All responsible dog owners know to never leave their dog in a hot, enclosed vehicle. And if you see a dog locked in a car, it’s recommended that you find help. But how far would you go to save a dog’s life? Would you smash a car window? What if it were legal to do so?
A new law is being proposed in California that would legally allow people to smash a car window in order to save a dog from illness or death related to heat exhaustion. According to ABC7 news, the bill is called “The Right to Rescue Act.” It is being proposed Tuesday, May 24th at the Human Society rally in Sacramento.
Assembly members Marc Steinorth of Rancho Cucamonga, Ling Ling Chang of Diamond Bar, and Kristin Olsen of Riverbank are responsible for drafting the bill. The three of them are so passionate about the cause, that they even created a video of themselves sitting in a hot car for 21 minutes. The video shows just how dangerous it can be to leave a dog in an overheated vehicle.
The American Veterinary Medical Association recommends that when in doubt, always leave your pet at home, not in the car. On a hot day, the interior temperature of a vehicle can rise nearly 20 degrees Fahrenheit in only 10 minutes. This sharp increase in temperature can put your dog at risk of heatstroke, which can be fatal. Studies show a dog is equally at risk on a cloudy day as they are on a bright sunny day. And cracking the windows doesn’t always help. Don’t be fooled by cloud cover and an occasional breeze! If the temperature is above 72 degrees Fahrenheit, don’t leave your dog alone in the car.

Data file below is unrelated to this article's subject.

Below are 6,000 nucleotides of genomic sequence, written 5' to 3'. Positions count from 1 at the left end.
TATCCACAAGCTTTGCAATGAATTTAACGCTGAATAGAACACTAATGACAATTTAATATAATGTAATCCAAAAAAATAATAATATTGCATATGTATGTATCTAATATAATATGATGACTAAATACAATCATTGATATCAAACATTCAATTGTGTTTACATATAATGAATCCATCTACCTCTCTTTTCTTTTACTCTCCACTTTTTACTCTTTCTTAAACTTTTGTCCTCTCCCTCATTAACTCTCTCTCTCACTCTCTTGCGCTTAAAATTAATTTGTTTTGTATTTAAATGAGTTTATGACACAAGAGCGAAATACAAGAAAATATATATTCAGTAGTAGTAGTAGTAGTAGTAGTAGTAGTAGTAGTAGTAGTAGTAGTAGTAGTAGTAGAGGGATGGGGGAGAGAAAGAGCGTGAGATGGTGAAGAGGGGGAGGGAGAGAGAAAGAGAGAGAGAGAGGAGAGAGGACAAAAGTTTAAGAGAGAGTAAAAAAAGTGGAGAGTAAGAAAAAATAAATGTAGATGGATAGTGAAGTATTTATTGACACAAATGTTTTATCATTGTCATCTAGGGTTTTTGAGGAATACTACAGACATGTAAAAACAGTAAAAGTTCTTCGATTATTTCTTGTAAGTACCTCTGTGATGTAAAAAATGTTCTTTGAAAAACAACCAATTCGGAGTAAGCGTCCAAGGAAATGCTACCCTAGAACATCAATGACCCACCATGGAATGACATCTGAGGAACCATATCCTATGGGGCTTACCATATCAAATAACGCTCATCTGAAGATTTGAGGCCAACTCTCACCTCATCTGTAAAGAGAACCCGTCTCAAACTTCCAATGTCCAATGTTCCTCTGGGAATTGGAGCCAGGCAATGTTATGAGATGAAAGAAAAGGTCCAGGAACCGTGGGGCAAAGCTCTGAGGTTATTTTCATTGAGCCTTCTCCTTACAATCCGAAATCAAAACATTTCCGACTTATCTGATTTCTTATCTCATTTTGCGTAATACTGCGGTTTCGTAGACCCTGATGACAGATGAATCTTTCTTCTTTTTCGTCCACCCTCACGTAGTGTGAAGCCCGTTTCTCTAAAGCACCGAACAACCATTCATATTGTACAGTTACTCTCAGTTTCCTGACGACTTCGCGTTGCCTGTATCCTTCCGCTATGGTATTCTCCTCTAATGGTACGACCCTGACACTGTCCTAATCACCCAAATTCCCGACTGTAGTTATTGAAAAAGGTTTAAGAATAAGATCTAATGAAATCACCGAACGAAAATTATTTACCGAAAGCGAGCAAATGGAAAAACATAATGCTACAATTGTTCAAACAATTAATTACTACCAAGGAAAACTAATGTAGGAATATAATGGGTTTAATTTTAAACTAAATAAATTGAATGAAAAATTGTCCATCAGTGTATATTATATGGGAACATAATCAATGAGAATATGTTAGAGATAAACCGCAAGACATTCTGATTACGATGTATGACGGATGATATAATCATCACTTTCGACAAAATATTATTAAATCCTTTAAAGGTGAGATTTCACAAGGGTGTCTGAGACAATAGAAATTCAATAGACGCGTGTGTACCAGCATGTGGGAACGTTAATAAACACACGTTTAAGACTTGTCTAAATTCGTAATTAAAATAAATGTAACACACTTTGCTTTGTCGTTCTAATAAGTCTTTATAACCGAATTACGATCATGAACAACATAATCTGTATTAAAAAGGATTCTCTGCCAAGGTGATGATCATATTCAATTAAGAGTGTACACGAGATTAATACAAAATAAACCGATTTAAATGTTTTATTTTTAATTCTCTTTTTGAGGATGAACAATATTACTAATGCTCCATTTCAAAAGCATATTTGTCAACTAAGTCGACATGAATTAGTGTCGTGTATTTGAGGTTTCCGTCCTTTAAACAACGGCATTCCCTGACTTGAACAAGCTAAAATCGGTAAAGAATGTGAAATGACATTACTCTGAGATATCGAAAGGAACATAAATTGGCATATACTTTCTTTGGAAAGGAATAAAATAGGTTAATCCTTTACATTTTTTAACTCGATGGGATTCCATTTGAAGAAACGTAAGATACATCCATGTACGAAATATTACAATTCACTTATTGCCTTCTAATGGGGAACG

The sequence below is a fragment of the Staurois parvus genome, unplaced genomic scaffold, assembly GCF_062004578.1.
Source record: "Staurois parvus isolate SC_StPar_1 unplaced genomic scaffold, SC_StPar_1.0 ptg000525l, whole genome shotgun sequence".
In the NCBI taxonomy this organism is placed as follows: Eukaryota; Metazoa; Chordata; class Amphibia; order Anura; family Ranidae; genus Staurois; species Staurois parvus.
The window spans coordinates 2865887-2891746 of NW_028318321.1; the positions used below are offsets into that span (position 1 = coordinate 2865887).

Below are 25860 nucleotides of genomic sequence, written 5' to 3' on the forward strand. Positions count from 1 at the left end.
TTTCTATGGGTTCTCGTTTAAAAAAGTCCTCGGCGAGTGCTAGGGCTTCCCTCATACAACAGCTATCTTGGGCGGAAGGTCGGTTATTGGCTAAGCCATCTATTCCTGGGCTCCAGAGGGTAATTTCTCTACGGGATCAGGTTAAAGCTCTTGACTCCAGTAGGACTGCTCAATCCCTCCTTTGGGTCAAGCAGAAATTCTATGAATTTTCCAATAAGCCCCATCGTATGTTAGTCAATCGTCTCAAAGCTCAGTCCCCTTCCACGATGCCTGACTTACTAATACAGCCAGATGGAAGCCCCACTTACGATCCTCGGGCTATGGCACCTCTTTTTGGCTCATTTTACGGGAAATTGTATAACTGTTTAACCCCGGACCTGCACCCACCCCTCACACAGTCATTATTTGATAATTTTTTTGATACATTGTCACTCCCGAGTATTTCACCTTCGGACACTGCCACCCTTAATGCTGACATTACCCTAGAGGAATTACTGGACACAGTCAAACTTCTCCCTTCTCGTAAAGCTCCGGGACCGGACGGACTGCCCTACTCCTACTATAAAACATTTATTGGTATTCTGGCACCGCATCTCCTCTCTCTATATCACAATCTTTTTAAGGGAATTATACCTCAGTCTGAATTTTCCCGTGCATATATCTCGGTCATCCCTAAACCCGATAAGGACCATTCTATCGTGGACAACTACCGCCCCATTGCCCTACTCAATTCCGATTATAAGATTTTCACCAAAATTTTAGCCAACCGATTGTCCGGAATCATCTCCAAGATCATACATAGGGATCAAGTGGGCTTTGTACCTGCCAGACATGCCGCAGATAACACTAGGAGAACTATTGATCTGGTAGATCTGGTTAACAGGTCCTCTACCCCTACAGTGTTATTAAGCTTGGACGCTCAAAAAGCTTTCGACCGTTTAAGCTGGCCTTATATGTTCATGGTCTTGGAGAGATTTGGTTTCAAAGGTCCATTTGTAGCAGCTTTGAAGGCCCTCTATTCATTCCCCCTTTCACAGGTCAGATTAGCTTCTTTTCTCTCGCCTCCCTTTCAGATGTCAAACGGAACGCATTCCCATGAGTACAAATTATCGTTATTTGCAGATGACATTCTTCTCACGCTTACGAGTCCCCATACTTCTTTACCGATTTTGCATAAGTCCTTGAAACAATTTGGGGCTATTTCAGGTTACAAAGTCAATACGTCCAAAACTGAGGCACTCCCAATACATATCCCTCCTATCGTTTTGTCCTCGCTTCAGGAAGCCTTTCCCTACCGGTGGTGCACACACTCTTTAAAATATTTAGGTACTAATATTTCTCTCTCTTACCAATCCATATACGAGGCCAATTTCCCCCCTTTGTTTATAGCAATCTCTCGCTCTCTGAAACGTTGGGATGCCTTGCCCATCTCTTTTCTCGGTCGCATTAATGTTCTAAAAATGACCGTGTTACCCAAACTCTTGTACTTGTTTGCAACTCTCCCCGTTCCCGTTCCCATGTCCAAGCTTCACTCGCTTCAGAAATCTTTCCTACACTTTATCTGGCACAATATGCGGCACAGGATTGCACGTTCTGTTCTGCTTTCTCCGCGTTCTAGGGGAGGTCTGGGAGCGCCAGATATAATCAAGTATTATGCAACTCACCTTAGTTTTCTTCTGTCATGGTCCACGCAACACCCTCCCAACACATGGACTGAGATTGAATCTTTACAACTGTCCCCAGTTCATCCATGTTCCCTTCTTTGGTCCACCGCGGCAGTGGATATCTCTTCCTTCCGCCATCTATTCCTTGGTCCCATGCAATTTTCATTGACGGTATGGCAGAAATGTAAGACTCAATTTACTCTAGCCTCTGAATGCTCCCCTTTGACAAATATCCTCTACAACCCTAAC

But what if you see that someone else has left their dog in a car? Is there anything that can be done to help? Currently, The Humane Society of the United States recommends that before you take action, see if you can find the owner. Write down the license plate number as well as the make and model of the vehicle in question. Walk to nearby businesses, asking if anyone owns the car and the dog. Notify managers and security guards at the businesses, and ask if they can make an announcement. If you cannot find the owner, call the non-emergency number for animal control or the local police. Wait by the vehicle for law enforcement to arrive, and let them handle the situation.
All that could change as this new law gets proposed in California. Gone may be the days of waiting for animal control to arrive. If this new law is passed, a concerned Californian will be able to take real action for the sake of the dog.
ABC7 talked to local people in Southern California, and most are supportive of the bill, saying it’s better to save the dog and worry about what the owner may think later. But some individuals expressed concern that people may take advantage of the new law, breaking a window before it’s truly necessary.
What do you think? Should it be legal to break a car window to save a dog’s life? Is that something you would do if given the chance? Let us know!